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There are diversities of gifts, but the same Spirit.- 1 Cor. 12:4 (NIV)
The chasm between what we have and what we need could be considered the gift gap. It is the region where you stand somewhere between the way we have done things in the past and the way we know that we need to do things going forward, asking ourselves if we have what it takes to go forward with faith.
We see the gift gap as an issue when church leaders fail to tap into their people and the innate gifts given to their people by the Spirit of God. Unfortunately, the problem occurs more often in ministry than we care to admit. We see it when someone departs from a ministry position unexpectedly and we’re left with one of those obvious vacancies. We rush to utilize our earthly resources to fill the void rather than waiting patiently on the Lord to use His eternal resources to send us the right person for the right season. In the end, we find that all that we did to help God along only resulted in reminding us that we should have looked to God in the first place to provide for all that we needed in that season. The gift gap exists today.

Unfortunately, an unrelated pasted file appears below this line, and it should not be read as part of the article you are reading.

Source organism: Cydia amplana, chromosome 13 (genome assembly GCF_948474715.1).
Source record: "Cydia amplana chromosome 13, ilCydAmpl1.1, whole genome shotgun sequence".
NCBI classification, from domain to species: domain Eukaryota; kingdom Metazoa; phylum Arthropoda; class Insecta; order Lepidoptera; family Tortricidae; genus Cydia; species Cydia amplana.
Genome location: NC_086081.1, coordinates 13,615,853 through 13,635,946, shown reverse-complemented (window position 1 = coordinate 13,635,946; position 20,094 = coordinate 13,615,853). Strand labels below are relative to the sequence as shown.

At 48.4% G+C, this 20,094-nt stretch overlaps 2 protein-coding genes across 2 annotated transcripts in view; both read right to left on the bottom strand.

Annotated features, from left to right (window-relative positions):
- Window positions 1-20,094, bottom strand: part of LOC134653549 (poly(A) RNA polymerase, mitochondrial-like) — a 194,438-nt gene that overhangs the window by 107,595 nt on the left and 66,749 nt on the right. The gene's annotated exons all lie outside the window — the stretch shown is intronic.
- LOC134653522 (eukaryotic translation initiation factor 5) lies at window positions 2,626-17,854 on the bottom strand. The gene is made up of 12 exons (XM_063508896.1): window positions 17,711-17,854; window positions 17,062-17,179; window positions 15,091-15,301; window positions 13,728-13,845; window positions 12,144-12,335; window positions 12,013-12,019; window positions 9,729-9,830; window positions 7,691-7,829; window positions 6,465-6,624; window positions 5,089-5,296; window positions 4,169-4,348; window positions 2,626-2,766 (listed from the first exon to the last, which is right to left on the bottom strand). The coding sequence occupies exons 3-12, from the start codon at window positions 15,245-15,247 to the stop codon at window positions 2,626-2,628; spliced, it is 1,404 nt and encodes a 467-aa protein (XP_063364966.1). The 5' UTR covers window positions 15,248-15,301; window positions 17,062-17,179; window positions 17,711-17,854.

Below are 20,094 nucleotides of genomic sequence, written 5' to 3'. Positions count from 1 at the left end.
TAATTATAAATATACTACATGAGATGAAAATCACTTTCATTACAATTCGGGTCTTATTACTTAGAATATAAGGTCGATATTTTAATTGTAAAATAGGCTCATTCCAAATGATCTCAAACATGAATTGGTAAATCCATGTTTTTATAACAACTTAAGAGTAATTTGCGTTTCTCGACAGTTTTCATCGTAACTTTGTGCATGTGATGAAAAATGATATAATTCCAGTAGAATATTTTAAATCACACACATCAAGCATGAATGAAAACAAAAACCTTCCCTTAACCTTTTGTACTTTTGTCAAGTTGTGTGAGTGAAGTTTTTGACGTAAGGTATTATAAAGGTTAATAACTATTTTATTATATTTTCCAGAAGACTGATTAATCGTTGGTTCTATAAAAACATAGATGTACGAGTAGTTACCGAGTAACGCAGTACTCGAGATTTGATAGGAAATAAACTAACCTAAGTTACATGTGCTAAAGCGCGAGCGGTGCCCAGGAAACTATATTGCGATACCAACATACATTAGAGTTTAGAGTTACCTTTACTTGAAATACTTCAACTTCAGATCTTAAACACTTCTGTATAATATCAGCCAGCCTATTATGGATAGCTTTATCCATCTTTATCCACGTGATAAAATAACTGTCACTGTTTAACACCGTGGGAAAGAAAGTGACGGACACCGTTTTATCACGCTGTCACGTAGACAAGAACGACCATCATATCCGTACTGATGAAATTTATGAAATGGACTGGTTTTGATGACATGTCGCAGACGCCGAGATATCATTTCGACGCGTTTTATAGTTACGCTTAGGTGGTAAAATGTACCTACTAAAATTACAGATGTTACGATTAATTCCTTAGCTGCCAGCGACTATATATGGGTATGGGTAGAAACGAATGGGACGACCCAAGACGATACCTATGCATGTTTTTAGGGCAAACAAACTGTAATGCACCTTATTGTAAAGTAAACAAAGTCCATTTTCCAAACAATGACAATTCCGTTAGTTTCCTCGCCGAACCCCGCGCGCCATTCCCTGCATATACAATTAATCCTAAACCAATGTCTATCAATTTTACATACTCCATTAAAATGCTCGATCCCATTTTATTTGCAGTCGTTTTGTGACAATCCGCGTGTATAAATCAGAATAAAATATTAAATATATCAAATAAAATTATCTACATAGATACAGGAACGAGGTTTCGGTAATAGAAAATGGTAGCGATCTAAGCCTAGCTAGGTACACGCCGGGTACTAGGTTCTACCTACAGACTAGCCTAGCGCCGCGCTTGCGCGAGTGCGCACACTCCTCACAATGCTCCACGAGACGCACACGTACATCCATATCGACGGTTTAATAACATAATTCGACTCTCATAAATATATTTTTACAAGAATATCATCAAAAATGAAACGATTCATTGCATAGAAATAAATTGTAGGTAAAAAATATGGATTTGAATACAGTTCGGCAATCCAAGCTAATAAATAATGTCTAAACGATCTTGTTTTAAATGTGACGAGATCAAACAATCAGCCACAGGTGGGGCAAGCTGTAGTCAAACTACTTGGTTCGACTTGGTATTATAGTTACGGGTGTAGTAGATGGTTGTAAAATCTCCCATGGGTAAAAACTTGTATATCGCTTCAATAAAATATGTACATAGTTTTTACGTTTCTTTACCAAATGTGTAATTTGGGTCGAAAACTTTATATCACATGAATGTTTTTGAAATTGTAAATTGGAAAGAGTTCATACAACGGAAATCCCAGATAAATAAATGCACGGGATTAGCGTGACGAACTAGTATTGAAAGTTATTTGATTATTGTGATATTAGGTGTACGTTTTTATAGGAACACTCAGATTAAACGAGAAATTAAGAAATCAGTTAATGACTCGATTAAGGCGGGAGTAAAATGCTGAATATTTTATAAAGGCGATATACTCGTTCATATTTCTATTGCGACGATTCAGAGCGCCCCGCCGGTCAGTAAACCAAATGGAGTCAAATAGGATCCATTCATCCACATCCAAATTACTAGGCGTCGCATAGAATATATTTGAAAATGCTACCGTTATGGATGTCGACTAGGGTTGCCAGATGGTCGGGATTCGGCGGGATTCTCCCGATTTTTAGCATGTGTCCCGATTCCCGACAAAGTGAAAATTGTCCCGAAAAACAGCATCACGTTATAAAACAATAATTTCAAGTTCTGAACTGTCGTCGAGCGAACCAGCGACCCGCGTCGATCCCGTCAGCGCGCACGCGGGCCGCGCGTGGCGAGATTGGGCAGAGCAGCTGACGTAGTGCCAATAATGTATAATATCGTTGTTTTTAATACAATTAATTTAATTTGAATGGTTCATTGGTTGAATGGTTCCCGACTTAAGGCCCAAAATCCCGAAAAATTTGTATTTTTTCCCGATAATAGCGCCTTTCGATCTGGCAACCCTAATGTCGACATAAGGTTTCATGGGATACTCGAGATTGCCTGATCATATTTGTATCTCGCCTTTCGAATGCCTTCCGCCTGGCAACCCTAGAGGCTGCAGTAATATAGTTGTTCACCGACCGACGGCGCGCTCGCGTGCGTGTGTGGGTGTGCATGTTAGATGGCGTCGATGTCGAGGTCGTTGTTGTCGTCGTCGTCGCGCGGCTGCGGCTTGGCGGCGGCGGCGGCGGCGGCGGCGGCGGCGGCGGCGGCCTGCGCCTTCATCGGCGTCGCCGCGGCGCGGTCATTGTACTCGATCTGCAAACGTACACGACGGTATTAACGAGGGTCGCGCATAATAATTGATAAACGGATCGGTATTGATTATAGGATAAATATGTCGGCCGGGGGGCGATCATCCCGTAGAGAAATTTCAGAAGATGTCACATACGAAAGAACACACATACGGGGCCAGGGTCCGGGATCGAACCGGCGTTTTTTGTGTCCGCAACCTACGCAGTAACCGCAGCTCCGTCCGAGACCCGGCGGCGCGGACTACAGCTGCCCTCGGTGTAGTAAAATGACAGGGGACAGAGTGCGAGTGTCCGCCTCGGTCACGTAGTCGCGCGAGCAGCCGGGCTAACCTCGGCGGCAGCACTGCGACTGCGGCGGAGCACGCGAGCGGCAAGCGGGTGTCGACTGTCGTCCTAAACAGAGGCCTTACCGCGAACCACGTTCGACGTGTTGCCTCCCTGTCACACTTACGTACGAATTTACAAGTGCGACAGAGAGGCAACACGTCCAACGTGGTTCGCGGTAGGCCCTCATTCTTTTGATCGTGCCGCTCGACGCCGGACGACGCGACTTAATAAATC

Spiritual matters do not seem right in our eyes at times because we are so busy working through earthly issues. We don’t recognize that our ministry may not be fruitful or flourishing because of who we have or do not have in place at this time. Our prayers should include those petitions that cover God opening our spiritual eyes to the spiritual warfare that faces us as well as the spiritual needs that we encounter as we serve in ministry. In our service to the Lord, let us continue to open our eyes to newfound opportunities to where our spiritual gifts can be used to meet needs daily.